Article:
The US Ordinariate of the Chair of St Peter is not even 15 days old and yet it appears that some problems have began to manifest themselves. This involves how the Anglican Use parishes established through Blessed Pope John Paul II's 1980 Pastoral Provision will transition from being under their local diocesan to the Ordinariate. The presence of these Anglican Use parishes and groups makes the US Ordinariate much different from the English one. In England, the Ordinariate of Our Lady of Walsingham did not bring whole parishes from the Church of England but "groups of Anglicans" or in Latin Anglicanorum coetibus! Thus the Ordinary, the Rt Rev Monsignor Keith Newton need not worry about translating parishes from one ecclesial jurisdiction to another and getting the approval of the bishops. All the Ordinariate groups start from all at the same starting line. They don't have their own buildings save for one or two groups and most will have to share existing Roman Catholic church buildings with Roman parishes until they are financially capable of having their own. The Archbishop of Canterbury Dr Rowan Williams was gracious and generous enough to offer church sharing arrangements with the departing Anglicans but the Anglican and English Roman Catholic hierarchies did not find this acceptable. Perhaps it is for the better. The English Ordinariate will be served well by becoming self financing as early as possible.
Money is the biggest problem of the English Ordinariate. There is a need to find stipends for the priests a majority of them married and with families. Many of the priests are supported by English dioceses since they do extra work for them. Some priests were received having long retired from the Church of England and they lost their pensions and the Ordinariate just like any Catholic diocese will have to provide for them. The English Ordinariate does not have its own cathedral since the Msgr Newton and the Archbishop of Westminster, Vincent Nichols believe the Ordinariate does not have the means to maintain one at present.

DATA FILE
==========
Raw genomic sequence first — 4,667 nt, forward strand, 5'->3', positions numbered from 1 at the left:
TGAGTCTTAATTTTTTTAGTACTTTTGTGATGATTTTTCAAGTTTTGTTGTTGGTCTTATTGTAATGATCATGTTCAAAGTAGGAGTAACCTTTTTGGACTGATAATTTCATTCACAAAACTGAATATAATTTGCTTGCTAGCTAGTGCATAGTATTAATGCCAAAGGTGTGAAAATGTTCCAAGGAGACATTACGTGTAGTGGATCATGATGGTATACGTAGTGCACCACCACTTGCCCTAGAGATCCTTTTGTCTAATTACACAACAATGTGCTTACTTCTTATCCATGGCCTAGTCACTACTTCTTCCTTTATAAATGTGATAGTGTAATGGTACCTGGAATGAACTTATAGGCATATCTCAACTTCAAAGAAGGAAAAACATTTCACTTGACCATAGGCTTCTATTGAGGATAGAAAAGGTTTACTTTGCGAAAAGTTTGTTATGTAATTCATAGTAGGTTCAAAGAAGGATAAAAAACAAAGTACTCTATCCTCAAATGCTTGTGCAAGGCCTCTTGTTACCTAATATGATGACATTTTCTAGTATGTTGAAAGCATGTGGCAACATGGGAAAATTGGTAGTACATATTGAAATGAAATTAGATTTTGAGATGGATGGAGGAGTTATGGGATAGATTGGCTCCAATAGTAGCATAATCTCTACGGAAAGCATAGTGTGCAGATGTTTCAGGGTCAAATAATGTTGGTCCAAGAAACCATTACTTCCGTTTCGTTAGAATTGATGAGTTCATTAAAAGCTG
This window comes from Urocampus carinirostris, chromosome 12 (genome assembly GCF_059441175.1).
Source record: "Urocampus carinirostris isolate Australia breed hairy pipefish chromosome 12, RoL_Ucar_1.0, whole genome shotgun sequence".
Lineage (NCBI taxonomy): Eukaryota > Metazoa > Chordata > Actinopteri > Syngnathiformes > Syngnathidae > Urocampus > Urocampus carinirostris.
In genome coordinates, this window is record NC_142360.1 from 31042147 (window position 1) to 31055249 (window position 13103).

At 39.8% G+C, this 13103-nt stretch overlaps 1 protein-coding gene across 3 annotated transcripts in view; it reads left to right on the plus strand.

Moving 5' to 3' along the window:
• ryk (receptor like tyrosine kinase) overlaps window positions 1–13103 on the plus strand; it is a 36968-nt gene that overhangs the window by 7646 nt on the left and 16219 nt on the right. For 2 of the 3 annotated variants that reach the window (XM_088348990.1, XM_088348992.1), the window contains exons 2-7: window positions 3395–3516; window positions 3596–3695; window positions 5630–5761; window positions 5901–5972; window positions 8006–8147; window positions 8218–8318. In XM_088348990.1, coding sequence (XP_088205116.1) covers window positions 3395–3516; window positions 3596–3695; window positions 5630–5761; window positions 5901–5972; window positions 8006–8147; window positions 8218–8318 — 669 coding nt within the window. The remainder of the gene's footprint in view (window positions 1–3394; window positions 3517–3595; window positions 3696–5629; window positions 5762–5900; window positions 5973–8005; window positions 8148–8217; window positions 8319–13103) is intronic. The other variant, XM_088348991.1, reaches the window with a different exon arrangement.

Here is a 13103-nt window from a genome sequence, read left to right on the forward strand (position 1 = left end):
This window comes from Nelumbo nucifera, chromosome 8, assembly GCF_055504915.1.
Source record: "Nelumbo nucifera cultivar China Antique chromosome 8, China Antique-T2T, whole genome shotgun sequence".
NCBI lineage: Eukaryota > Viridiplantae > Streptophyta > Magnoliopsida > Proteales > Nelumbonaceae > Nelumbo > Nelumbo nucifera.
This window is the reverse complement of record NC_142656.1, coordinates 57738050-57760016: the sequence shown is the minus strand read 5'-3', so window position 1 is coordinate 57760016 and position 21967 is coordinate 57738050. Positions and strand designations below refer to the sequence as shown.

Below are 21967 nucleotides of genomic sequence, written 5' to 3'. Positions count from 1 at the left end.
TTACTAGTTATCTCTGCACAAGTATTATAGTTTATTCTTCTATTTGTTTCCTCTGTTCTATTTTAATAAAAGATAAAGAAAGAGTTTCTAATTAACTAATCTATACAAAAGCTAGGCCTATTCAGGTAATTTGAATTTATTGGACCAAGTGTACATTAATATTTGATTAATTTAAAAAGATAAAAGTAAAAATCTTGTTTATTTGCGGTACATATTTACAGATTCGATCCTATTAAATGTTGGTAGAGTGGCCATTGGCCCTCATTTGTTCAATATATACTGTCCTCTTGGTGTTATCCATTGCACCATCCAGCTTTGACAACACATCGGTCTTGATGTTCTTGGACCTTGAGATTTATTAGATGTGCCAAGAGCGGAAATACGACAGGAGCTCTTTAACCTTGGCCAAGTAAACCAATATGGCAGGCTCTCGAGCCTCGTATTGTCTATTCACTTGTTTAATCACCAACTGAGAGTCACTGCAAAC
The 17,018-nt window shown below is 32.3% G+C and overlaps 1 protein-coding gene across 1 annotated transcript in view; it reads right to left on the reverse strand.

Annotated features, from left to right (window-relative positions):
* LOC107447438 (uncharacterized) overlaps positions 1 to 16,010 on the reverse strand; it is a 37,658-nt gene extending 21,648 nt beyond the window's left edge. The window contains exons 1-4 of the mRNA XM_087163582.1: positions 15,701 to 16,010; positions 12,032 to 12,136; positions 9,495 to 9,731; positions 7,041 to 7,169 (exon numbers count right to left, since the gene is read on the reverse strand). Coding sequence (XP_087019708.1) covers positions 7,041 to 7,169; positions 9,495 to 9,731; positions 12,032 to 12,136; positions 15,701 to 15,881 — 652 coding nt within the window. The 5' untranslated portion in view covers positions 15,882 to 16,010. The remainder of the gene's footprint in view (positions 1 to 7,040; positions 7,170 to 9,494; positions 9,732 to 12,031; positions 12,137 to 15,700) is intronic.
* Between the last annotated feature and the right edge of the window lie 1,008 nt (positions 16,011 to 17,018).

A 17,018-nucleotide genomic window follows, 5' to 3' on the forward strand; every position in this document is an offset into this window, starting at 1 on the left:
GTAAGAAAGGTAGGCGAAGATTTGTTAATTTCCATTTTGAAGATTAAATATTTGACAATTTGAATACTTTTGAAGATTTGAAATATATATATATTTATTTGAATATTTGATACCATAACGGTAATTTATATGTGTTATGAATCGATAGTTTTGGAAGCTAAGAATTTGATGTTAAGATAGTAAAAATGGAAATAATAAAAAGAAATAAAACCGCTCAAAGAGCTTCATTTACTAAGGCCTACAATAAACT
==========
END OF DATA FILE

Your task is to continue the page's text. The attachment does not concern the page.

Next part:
In contrast the American Ordinariate has a cathedral from day one. This is the Church of Our Lady of Walsingham in Houston TX, which is one of the more successful Anglican Use parishes in the US with a growing congregation. The other successful Anglican Use parish is the Our Lady of the Atonement Church which has a growing congregation too and is financially viable that it runs its own parochial school. Some of the Anglican Use parishes (around 5 or 6) own their church buildings, some are Anglican Use groups which may have their own priests and some comprising of laypeople and ministered by a Roman Rite priest. One Anglican Use group is a former Episcopal religious order, the All Saints Sisters of the Poor in Maryland. One Anglican Use group is a Cathedral Parish of the Traditional Anglican Communion which is in the process of joining the Ordinariate. Some groups are using existing Catholic parish buildings or are renting or are in the process of building their own.
Whatever the stage of development of these groups or parishes are in, they attract a significant number of cradle Roman Catholics, with not a few lapsed Catholics who are attracted to Anglican spirituality. And this has become a sticky problem when the groups or parishes transition to the Ordinariate. Anglicanorum coetibus makes it clear that the Apostolic Constitution is meant for those who were or are Anglican and they have to make their desire in writing if they wish to become part of the Ordinariate.
Existing Anglican Use parishes have to apply as a corporate body to join the Ordinariate and the oldest and if not the most successful, the Atonement parish has applied but permission has not been received. This has generated a lot of exchanges in the Anglican Use yahoo group which I believe is an example of impatience on the part of Anglican Use people. People have speculated that there is a difficulty since a majority of the parish are cradle Roman Catholic! This lead its curate the Rev Fr Christopher Phillips to respond with